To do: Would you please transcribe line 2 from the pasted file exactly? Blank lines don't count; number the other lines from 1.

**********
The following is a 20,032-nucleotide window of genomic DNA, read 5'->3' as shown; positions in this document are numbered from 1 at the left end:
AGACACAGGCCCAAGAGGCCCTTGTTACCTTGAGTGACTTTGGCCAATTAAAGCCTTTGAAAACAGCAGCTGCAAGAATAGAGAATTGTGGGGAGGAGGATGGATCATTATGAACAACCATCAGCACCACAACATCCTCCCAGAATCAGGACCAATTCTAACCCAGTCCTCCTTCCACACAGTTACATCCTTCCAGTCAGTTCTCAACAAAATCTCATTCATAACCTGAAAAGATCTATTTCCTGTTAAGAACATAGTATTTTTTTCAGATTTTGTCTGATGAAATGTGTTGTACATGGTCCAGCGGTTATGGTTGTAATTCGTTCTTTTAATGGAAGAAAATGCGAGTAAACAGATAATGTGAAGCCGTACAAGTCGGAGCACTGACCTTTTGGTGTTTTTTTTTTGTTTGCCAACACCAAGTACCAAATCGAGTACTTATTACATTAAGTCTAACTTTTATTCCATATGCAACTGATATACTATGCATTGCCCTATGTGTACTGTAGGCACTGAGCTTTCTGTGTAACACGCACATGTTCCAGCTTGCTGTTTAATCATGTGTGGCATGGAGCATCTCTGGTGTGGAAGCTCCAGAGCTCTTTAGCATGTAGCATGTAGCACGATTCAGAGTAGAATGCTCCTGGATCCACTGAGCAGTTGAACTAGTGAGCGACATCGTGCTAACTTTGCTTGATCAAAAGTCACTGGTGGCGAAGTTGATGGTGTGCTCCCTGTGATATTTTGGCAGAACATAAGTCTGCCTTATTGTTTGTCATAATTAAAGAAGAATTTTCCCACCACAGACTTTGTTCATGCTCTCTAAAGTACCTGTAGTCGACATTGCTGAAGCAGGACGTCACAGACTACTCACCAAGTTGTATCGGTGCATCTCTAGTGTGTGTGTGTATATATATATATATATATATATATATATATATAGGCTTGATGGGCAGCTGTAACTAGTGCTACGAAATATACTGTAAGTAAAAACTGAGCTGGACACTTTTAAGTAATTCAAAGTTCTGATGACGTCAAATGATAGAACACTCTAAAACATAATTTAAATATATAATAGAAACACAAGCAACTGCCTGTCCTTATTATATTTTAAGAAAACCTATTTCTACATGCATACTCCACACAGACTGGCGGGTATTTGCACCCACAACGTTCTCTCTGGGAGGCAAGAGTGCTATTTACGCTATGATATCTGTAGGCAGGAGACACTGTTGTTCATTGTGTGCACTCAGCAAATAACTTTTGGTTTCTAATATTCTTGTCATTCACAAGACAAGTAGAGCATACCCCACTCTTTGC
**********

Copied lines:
AGACACAGGCCCAAGAGGCCCTTGTTACCTTGAGTGACTTTGGCCAATTAAAGCCTTTGAAAACAGCAGCTGCAAGAATAGAGAATTGTGGGGAGGAGGATGGATCATTATGAACAACCATCAGCACCACAACATCCTCCCAGAATCAGGACCAATTCTAACCCAGTCCTCCTTCCACACAGTTACATCCTTCCAGTCAGTTCTCAACAAAATCTCATTCATAACCTGAAAAGATCTATTTCCTGTTAAGAACATAGTATTTTTTTCAGATTTTGTCTGATGAAATGTGTTGTACATGGTCCAGCGGTTATGGTTGTAATTCGTTCTTTTAATGGAAGAAAATGCGAGTAAACAGATAATGTGAAGCCGTACAAGTCGGAGCACTGACCTTTTGGTGTTTTTTTTTTGTTTGCCAACACCAAGTACCAAATCGAGTACTTATTACATTAAGTCTAACTTTTATTCCATATGCAACTGATATACTATGCATTGCCCTATGTGTACTGTAGGCACTGAGCTTTCTGTGTAACACGCACATGTTCCAGCTTGCTGTTTAATCATGTGTGGCATGGAGCATCTCTGGTGTGGAAGCTCCAGAGCTCTTTAGCATGTAGCATGTAGCACGATTCAGAGTAGAATGCTCCTGGATCCACTGAGCAGTTGAACTAGTGAGCGACATCGTGCTAACTTTGCTTGATCAAAAGTCACTGGTGGCGAAGTTGATGGTGTGCTCCCTGTGATATTTTGGCAGAACATAAGTCTGCCTTATTGTTTGTCATAATTAAAGAAGAATTTTCCCACCACAGACTTTGTTCATGCTCTCTAAAGTACCTGTAGTCGACATTGCTGAAGCAGGACGTCACAGACTACTCACCAAGTTGTATCGGTGCATCTCTAGTGTGTGTGTGTATATATATATATATATATATATATATATATATAGGCTTGATGGGCAGCTGTAACTAGTGCTACGAAATATACTGTAAGTAAAAACTGAGCTGGACACTTTTAAGTAATTCAAAGTTCTGATGACGTCAAATGATAGAACACTCTAAAACATAATTTAAATATATAATAGAAACACAAGCAACTGCCTGTCCTTATTATATTTTAAGAAAACCTATTTCTACATGCATACTCCACACAGACTGGCGGGTATTTGCACCCACAACGTTCTCTCTGGGAGGCAAGAGTGCTATTTACGCTATGATATCTGTAGGCAGGAGACACTGTTGTTCATTGTGTGCACTCAGCAAATAACTTTTGGTTTCTAATATTCTTGTCATTCACAAGACAAGTAGAGCATACCCCACTCTTTGC